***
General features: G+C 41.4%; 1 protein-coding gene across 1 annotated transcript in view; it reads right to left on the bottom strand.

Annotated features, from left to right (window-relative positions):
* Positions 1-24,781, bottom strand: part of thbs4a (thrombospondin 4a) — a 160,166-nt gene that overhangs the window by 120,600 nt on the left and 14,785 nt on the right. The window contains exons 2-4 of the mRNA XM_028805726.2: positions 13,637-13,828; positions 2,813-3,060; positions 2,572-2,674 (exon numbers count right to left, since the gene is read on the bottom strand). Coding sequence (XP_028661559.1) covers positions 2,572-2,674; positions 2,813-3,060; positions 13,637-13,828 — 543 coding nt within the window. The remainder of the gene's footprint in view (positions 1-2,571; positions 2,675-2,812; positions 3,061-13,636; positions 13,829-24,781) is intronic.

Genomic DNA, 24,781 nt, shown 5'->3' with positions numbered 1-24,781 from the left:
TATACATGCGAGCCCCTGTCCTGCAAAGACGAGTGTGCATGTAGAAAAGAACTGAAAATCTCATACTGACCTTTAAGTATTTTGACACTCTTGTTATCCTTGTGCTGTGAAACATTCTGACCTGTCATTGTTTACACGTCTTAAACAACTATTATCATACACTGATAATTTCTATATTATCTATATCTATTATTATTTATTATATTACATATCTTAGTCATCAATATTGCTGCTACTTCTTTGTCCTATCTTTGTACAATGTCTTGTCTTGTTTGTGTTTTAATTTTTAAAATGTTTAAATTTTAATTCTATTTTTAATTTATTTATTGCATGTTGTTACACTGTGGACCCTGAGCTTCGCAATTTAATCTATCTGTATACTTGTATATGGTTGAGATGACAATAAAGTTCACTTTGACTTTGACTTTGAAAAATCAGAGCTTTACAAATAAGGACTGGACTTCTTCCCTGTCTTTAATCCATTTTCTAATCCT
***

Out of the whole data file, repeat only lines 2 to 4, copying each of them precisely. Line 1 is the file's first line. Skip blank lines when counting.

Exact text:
Annotated features, from left to right (window-relative positions):
* Positions 1-24,781, bottom strand: part of thbs4a (thrombospondin 4a) — a 160,166-nt gene that overhangs the window by 120,600 nt on the left and 14,785 nt on the right. The window contains exons 2-4 of the mRNA XM_028805726.2: positions 13,637-13,828; positions 2,813-3,060; positions 2,572-2,674 (exon numbers count right to left, since the gene is read on the bottom strand). Coding sequence (XP_028661559.1) covers positions 2,572-2,674; positions 2,813-3,060; positions 13,637-13,828 — 543 coding nt within the window. The remainder of the gene's footprint in view (positions 1-2,571; positions 2,675-2,812; positions 3,061-13,636; positions 13,829-24,781) is intronic.

Genomic DNA, 24,781 nt, shown 5'->3' with positions numbered 1-24,781 from the left: